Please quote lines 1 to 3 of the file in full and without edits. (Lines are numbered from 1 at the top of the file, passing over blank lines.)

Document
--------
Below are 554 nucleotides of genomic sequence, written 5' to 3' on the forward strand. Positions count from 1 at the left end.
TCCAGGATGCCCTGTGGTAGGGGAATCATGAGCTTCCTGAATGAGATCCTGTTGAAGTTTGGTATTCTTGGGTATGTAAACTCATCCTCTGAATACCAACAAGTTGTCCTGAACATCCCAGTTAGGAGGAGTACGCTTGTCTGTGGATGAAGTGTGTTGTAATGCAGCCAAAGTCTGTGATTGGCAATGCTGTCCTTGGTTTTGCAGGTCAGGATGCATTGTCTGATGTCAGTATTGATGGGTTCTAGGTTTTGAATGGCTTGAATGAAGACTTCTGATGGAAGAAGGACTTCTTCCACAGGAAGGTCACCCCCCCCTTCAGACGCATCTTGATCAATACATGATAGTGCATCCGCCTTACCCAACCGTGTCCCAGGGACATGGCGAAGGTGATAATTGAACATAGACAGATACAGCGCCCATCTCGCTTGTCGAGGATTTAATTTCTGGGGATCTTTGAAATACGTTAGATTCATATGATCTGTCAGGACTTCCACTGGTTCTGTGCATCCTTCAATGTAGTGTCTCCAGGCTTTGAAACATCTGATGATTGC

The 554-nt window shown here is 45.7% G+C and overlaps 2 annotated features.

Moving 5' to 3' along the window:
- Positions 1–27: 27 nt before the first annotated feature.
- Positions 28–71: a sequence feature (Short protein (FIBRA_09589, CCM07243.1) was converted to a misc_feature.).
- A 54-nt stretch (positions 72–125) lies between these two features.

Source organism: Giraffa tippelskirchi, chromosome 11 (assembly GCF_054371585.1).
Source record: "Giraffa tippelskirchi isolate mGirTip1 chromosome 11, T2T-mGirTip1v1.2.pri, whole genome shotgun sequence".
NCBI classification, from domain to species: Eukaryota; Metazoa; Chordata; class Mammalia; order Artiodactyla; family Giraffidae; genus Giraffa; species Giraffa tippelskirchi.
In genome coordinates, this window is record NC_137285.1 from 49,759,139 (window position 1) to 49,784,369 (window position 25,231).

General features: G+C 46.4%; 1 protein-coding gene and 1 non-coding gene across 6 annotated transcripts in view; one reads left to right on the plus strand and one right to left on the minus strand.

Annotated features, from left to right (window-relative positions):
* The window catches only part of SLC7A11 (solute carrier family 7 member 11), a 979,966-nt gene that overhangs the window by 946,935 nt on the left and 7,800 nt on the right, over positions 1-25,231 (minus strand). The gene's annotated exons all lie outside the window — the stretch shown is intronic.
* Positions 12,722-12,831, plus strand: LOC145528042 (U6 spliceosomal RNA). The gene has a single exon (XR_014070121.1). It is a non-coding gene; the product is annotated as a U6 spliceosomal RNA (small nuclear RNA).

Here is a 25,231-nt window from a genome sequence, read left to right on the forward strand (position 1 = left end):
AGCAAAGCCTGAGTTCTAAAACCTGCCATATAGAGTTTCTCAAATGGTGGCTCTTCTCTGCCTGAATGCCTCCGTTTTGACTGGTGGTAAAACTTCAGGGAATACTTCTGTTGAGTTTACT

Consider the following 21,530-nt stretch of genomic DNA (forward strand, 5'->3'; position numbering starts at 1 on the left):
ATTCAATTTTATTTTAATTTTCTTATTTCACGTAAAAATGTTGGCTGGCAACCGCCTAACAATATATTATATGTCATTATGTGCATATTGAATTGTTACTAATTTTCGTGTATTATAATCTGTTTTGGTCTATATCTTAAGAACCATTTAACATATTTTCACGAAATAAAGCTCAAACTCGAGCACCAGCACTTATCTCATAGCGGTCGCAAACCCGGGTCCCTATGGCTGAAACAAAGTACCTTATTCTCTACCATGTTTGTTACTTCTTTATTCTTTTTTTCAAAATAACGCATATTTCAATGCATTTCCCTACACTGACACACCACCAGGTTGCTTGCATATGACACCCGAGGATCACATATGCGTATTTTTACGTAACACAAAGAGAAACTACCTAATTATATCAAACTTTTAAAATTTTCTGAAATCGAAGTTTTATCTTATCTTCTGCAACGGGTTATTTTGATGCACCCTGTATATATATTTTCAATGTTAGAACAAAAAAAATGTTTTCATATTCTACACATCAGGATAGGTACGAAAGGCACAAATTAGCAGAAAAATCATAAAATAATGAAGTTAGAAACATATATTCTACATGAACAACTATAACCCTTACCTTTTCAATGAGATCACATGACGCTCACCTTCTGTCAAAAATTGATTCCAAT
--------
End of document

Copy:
Below are 554 nucleotides of genomic sequence, written 5' to 3' on the forward strand. Positions count from 1 at the left end.
TCCAGGATGCCCTGTGGTAGGGGAATCATGAGCTTCCTGAATGAGATCCTGTTGAAGTTTGGTATTCTTGGGTATGTAAACTCATCCTCTGAATACCAACAAGTTGTCCTGAACATCCCAGTTAGGAGGAGTACGCTTGTCTGTGGATGAAGTGTGTTGTAATGCAGCCAAAGTCTGTGATTGGCAATGCTGTCCTTGGTTTTGCAGGTCAGGATGCATTGTCTGATGTCAGTATTGATGGGTTCTAGGTTTTGAATGGCTTGAATGAAGACTTCTGATGGAAGAAGGACTTCTTCCACAGGAAGGTCACCCCCCCCTTCAGACGCATCTTGATCAATACATGATAGTGCATCCGCCTTACCCAACCGTGTCCCAGGGACATGGCGAAGGTGATAATTGAACATAGACAGATACAGCGCCCATCTCGCTTGTCGAGGATTTAATTTCTGGGGATCTTTGAAATACGTTAGATTCATATGATCTGTCAGGACTTCCACTGGTTCTGTGCATCCTTCAATGTAGTGTCTCCAGGCTTTGAAACATCTGATGATTGC

The 554-nt window shown here is 45.7% G+C and overlaps 2 annotated features.